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Rites of Passage
While the focus of rituals of reenactment is on re-experiencing the foundational stories of faith,  rites of passage  mark a time when a person reaches a new and significant change in his/her life  These rites or ceremonies are held to observe a person's entry into a new stage of life and can be anything from a high school graduation ceremony or a birthday party, to a funeral. The basic life changes are birth, puberty, marriage, and death. In many cases, transitions from one status or stage or life to another can be a confusing and disorienting time. People are pushed into new roles that are unfamiliar and often are uncertain of their new status. Most rites or passage help people to understand their new roles in society. They can also help others learn to treat people in new ways after they experience certain rites of passage.

The term "rite of passage" was first used by Belgian anthropologist, Arnold van Gennep. In his classic work, Rites of Passage,  he identifies three phases associated with a rite of passage: separation, transition, and incorporation

The separation phase is marked by  symbolic actions that emphasize the separation or detachment for the individuals participating in the rite from a previous status. In a literal or symbolic way, the participant is taken away from his/her familiar environment and former role and enters a very different and sometimes foreign routine that they are forced to adjust to and become familiar with.

 

The transitional or liminal phase prepares the person for the new status that she or he is to assume. This is the time that the participant learns the appropriate behavior for the new stage they are entering. This phase can include the time when a person becomes engaged to be married. At this time, they are learning about the new stage of life they will soon enter -- marriage. They are also adjusting and preparing for it, or making a transition. The transition phase may also include the time that children enter adolescence and leave their childhood behind. This is the time when people learn and grow and prepare to be an independent adult in the real world.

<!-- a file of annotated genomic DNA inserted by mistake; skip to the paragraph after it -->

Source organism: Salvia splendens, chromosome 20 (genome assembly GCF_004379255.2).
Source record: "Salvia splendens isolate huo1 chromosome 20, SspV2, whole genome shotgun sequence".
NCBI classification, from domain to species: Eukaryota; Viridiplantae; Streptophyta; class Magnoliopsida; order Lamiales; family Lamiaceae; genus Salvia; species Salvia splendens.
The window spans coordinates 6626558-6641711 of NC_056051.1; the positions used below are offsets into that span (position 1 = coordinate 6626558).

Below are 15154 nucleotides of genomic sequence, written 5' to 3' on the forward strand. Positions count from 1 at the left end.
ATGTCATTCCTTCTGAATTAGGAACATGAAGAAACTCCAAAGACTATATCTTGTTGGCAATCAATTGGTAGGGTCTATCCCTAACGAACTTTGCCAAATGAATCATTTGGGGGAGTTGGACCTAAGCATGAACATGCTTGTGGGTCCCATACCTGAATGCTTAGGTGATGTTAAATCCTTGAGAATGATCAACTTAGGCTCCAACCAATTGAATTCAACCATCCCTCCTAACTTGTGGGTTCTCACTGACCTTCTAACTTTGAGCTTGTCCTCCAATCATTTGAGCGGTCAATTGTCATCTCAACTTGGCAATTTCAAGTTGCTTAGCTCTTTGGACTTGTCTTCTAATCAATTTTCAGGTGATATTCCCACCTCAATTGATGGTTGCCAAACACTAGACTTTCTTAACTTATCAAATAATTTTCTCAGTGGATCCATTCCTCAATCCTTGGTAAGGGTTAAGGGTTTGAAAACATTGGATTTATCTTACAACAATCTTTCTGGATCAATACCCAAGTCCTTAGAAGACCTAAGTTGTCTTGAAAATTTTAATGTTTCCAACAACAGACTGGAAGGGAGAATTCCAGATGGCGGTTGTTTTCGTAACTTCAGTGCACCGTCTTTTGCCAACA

The last phase, incorporation, takes place when the participant is formally admitted into the new role. Marriage is a good example of a rite that would take place in the incorporation phase. After people are married, they have taken on a very new and different role, having prepared for it in earlier transition and separation rites.

One should not always expect to find all three of these phases to be equally prominent in every rite of passage.  Some rites emphasize one phase over the others.


Like all rituals rites of passage can be secular or religious (or a mixture of the two).  What makes a rite of passage religious is once again the "religious context." Rites of passage associated with religion surround and  encompass the transition with a sacred context. In other words, a religious rite of passage seeks to interpret and makes sense of the transition in light of what is perceived to be Sacred Reality.  What does the faith tradition say about this transition? How does this transition conform to sacred reality? What does our understanding of sacred reality (the ways things ought to be) say about what one should do in these situations? We should also note, that rites of passage almost always relate to the individual's status in the community.  If that community is a sacred community (one that exists as a response to or manifestation of sacred reality) then the rite of passage assumes a religious meaning.  We will be considering sacred communities in the next unit. 

Most studies of religion identify three main rites of passage: birth, initiation, death and mourning. In the section that follows, we will look at these rites of passage in more detail in Judaism.